For those of you unfamiliar with Robots.txt, it is a file that webmasters use to help control what aspects of their websites are indexed by search engines and what parts are not to be indexed. This is a great way to give you full control of how they view your website and help avoid duplicate content penalities, but using a Robots.txt has to be done properly and responsibly in order to avoid making matters worse or accidentally preventing your website from being indexed all together!

There are a lot of posts out there that talk about a Robots.txt file, how to set one up, etc. Unfortunately, many of these posts don’t apply specifically to WordPress and can often get confusing when you are trying to implement one for your website. Others tend to leave out a lot of important information that most people should have prior to attempting to add a Robots.txt file to their blog’s root directory.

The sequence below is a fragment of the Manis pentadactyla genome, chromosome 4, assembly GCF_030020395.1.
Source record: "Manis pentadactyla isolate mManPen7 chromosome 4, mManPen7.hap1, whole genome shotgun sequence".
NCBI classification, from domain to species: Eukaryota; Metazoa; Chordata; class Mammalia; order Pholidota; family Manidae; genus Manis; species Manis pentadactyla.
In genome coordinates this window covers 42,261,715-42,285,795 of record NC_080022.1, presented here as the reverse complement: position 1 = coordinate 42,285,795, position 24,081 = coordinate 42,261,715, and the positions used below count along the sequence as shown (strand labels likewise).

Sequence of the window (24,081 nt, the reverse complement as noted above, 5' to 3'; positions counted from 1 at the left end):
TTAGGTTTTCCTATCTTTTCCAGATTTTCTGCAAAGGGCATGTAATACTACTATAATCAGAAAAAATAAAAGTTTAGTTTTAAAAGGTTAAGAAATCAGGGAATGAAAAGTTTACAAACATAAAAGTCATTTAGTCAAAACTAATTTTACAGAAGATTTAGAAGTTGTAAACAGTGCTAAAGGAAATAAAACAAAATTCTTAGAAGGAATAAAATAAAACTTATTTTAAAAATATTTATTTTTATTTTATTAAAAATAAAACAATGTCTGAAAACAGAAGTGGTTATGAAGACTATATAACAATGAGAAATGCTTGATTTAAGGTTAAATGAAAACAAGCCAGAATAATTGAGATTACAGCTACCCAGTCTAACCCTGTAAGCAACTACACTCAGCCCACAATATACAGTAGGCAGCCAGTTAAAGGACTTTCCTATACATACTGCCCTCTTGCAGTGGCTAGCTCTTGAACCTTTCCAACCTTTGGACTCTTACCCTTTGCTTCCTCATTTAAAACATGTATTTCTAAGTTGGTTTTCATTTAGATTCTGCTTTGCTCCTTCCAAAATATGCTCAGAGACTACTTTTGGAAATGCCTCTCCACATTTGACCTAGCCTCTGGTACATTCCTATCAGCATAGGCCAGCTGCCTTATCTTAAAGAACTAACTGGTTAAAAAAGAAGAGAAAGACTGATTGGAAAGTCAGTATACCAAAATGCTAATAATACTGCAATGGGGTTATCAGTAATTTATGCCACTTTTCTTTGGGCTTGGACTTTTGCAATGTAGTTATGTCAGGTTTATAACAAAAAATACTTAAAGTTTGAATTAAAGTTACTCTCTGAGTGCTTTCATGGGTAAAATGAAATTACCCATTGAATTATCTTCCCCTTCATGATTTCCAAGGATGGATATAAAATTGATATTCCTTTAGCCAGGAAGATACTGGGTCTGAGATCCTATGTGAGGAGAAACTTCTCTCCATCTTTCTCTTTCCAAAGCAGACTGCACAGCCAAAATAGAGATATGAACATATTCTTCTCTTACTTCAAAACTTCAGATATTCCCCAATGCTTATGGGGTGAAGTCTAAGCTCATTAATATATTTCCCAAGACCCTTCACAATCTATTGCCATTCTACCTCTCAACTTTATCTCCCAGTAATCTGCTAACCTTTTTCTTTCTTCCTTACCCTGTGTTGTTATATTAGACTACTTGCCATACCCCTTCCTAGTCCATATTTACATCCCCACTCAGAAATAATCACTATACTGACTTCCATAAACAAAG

Ask Apache is offering a Robots.txt file and updated Robots.txt file that you can download and use for your blog. You’ll of course want to customize it to meet your needs, including adding any directories that you have created since installing the base WordPress install that you don’t want them to be indexed.

I recommend you bookmark these posts if you plan to tackle adding a Robots.txt to your blog at some point in the future. Both posts provide a lot of valuable information and, as mentioned above, includes actual templates you can use for your website.

Kyle Eslick is WordPress enthusiast who took his passion for WordPress to the next level in 2007 by launching as a place to share hacks, tutorials, etc. Follow Kyle on Twitter @KyleEslick!

  1. Ayush Saran says:

    We also added a disallow for feeds on our robots.txt for wordpress, because the feeds content duplicates the site content

    Disallow: */*/feed/*/
    Disallow: */feed